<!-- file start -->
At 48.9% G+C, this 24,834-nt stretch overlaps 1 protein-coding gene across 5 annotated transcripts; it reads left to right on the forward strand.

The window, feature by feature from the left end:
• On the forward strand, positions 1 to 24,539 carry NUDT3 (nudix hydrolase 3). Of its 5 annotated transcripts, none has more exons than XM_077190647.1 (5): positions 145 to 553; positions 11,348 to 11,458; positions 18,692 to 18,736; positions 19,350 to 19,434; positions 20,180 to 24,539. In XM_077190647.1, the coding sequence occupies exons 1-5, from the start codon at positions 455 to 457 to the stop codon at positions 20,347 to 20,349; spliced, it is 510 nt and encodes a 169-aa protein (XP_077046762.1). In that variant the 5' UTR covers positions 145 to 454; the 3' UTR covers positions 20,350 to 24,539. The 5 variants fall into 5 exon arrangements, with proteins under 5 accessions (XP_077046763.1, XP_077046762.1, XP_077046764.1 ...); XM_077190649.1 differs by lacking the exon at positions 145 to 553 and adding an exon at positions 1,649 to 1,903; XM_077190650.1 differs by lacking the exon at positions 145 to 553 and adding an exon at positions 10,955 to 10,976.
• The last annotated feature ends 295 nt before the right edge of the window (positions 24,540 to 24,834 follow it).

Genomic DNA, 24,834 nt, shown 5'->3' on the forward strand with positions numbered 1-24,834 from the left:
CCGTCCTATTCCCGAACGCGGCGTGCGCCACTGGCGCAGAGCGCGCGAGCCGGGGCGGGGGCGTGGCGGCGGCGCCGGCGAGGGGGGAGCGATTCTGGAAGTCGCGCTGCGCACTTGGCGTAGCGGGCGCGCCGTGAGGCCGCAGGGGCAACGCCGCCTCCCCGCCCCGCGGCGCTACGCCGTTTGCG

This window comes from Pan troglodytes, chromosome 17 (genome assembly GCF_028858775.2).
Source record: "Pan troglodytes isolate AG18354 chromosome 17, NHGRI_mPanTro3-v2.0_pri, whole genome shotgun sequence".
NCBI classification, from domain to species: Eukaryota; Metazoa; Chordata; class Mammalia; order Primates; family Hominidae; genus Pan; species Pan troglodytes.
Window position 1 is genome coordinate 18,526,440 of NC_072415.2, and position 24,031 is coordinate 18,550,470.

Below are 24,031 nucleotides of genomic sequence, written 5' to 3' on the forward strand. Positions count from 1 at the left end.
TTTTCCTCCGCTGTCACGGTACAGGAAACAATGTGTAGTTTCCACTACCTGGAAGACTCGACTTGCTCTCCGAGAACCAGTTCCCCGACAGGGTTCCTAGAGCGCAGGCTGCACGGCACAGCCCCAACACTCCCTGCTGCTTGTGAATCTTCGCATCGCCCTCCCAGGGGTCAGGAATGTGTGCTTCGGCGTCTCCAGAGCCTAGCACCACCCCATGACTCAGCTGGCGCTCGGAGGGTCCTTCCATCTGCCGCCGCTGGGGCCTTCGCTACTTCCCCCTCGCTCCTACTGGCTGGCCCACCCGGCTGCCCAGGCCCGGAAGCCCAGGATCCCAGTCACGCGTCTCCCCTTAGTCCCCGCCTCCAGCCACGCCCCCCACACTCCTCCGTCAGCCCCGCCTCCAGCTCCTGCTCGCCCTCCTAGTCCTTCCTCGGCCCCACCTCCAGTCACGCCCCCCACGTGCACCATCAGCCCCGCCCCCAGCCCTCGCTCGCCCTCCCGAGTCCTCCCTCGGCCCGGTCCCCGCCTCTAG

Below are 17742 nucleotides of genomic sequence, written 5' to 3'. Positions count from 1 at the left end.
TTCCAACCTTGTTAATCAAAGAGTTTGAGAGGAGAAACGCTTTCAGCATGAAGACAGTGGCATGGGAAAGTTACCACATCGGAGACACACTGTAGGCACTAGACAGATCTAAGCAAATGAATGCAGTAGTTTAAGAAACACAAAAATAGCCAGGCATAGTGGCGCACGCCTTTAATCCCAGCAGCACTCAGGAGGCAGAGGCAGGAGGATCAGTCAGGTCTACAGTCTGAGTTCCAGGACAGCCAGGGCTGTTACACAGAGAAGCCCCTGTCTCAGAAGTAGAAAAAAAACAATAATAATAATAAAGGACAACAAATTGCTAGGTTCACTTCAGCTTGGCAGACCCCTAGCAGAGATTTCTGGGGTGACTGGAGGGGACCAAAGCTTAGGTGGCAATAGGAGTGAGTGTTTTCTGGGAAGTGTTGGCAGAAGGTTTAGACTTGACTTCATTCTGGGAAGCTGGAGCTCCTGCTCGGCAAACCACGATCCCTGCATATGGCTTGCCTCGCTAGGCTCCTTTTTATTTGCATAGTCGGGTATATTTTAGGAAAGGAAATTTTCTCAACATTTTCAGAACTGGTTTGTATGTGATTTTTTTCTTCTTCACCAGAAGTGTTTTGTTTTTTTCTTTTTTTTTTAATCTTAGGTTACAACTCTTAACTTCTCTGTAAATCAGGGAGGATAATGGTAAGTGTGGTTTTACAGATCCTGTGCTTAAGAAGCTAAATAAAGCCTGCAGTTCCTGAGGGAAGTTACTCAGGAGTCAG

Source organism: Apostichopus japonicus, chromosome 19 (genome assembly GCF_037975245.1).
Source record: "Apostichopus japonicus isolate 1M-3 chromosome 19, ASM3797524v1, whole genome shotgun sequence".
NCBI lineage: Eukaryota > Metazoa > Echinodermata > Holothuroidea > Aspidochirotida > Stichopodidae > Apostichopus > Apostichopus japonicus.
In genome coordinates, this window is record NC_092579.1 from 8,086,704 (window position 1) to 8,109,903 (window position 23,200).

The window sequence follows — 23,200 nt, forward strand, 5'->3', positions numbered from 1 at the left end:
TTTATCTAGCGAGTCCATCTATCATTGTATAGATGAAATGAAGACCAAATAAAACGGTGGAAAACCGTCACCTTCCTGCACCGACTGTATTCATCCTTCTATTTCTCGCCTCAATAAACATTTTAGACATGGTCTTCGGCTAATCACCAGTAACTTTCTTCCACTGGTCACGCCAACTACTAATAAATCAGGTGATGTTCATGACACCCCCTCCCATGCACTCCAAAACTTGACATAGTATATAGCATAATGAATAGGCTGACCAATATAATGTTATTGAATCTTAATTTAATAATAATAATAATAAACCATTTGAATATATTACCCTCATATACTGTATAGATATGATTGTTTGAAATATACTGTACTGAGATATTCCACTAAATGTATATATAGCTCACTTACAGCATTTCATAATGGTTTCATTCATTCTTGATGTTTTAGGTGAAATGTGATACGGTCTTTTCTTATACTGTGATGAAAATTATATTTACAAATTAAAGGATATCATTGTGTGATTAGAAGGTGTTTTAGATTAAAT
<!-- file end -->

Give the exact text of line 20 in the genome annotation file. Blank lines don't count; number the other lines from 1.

TTTATCTAGCGAGTCCATCTATCATTGTATAGATGAAATGAAGACCAAATAAAACGGTGGAAAACCGTCACCTTCCTGCACCGACTGTATTCATCCTTCTATTTCTCGCCTCAATAAACATTTTAGACATGGTCTTCGGCTAATCACCAGTAACTTTCTTCCACTGGTCACGCCAACTACTAATAAATCAGGTGATGTTCATGACACCCCCTCCCATGCACTCCAAAACTTGACATAGTATATAGCATAATGAATAGGCTGACCAATATAATGTTATTGAATCTTAATTTAATAATAATAATAATAAACCATTTGAATATATTACCCTCATATACTGTATAGATATGATTGTTTGAAATATACTGTACTGAGATATTCCACTAAATGTATATATAGCTCACTTACAGCATTTCATAATGGTTTCATTCATTCTTGATGTTTTAGGTGAAATGTGATACGGTCTTTTCTTATACTGTGATGAAAATTATATTTACAAATTAAAGGATATCATTGTGTGATTAGAAGGTGTTTTAGATTAAAT